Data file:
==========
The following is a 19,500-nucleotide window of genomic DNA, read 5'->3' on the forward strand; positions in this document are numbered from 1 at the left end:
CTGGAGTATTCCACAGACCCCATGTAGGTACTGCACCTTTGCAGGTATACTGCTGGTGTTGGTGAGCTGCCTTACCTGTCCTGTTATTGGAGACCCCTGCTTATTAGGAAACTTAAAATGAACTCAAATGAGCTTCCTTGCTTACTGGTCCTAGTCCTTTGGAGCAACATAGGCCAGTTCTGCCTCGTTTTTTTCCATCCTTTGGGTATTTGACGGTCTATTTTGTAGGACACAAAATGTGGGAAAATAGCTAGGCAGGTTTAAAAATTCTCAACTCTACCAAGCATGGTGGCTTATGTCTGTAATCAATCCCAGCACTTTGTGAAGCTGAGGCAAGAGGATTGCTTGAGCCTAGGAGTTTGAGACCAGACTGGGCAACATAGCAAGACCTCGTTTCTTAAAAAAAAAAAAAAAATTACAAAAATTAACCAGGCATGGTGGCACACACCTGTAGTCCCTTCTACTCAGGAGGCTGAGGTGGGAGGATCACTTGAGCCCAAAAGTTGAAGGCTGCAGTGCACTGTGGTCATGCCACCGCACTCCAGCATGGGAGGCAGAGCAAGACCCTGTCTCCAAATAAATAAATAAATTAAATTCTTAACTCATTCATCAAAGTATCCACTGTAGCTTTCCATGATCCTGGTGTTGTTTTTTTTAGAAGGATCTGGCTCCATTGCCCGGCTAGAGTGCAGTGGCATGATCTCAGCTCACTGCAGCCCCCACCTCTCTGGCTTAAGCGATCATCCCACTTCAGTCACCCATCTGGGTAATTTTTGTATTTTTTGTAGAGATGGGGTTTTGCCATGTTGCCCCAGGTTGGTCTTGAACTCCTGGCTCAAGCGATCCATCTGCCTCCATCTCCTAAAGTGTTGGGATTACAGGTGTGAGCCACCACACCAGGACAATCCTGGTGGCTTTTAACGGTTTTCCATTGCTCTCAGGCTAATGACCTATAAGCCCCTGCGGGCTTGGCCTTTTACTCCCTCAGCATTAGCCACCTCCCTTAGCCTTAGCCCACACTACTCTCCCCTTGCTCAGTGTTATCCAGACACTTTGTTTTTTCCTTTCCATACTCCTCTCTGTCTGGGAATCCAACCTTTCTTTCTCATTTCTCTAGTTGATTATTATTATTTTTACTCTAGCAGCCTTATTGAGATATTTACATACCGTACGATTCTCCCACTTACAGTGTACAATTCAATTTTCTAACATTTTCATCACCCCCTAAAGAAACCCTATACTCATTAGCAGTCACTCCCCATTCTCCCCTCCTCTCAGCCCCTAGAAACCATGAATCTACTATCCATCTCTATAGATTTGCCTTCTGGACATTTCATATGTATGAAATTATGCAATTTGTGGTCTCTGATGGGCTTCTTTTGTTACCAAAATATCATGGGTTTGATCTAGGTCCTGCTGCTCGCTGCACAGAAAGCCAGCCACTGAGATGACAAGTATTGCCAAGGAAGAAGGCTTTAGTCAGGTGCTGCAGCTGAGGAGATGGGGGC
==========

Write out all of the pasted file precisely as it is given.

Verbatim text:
The following is a 19,500-nucleotide window of genomic DNA, read 5'->3' on the forward strand; positions in this document are numbered from 1 at the left end:
CTGGAGTATTCCACAGACCCCATGTAGGTACTGCACCTTTGCAGGTATACTGCTGGTGTTGGTGAGCTGCCTTACCTGTCCTGTTATTGGAGACCCCTGCTTATTAGGAAACTTAAAATGAACTCAAATGAGCTTCCTTGCTTACTGGTCCTAGTCCTTTGGAGCAACATAGGCCAGTTCTGCCTCGTTTTTTTCCATCCTTTGGGTATTTGACGGTCTATTTTGTAGGACACAAAATGTGGGAAAATAGCTAGGCAGGTTTAAAAATTCTCAACTCTACCAAGCATGGTGGCTTATGTCTGTAATCAATCCCAGCACTTTGTGAAGCTGAGGCAAGAGGATTGCTTGAGCCTAGGAGTTTGAGACCAGACTGGGCAACATAGCAAGACCTCGTTTCTTAAAAAAAAAAAAAAAATTACAAAAATTAACCAGGCATGGTGGCACACACCTGTAGTCCCTTCTACTCAGGAGGCTGAGGTGGGAGGATCACTTGAGCCCAAAAGTTGAAGGCTGCAGTGCACTGTGGTCATGCCACCGCACTCCAGCATGGGAGGCAGAGCAAGACCCTGTCTCCAAATAAATAAATAAATTAAATTCTTAACTCATTCATCAAAGTATCCACTGTAGCTTTCCATGATCCTGGTGTTGTTTTTTTTAGAAGGATCTGGCTCCATTGCCCGGCTAGAGTGCAGTGGCATGATCTCAGCTCACTGCAGCCCCCACCTCTCTGGCTTAAGCGATCATCCCACTTCAGTCACCCATCTGGGTAATTTTTGTATTTTTTGTAGAGATGGGGTTTTGCCATGTTGCCCCAGGTTGGTCTTGAACTCCTGGCTCAAGCGATCCATCTGCCTCCATCTCCTAAAGTGTTGGGATTACAGGTGTGAGCCACCACACCAGGACAATCCTGGTGGCTTTTAACGGTTTTCCATTGCTCTCAGGCTAATGACCTATAAGCCCCTGCGGGCTTGGCCTTTTACTCCCTCAGCATTAGCCACCTCCCTTAGCCTTAGCCCACACTACTCTCCCCTTGCTCAGTGTTATCCAGACACTTTGTTTTTTCCTTTCCATACTCCTCTCTGTCTGGGAATCCAACCTTTCTTTCTCATTTCTCTAGTTGATTATTATTATTTTTACTCTAGCAGCCTTATTGAGATATTTACATACCGTACGATTCTCCCACTTACAGTGTACAATTCAATTTTCTAACATTTTCATCACCCCCTAAAGAAACCCTATACTCATTAGCAGTCACTCCCCATTCTCCCCTCCTCTCAGCCCCTAGAAACCATGAATCTACTATCCATCTCTATAGATTTGCCTTCTGGACATTTCATATGTATGAAATTATGCAATTTGTGGTCTCTGATGGGCTTCTTTTGTTACCAAAATATCATGGGTTTGATCTAGGTCCTGCTGCTCGCTGCACAGAAAGCCAGCCACTGAGATGACAAGTATTGCCAAGGAAGAAGGCTTTAGTCAGGTGCTGCAGCTGAGGAGATGGGGGC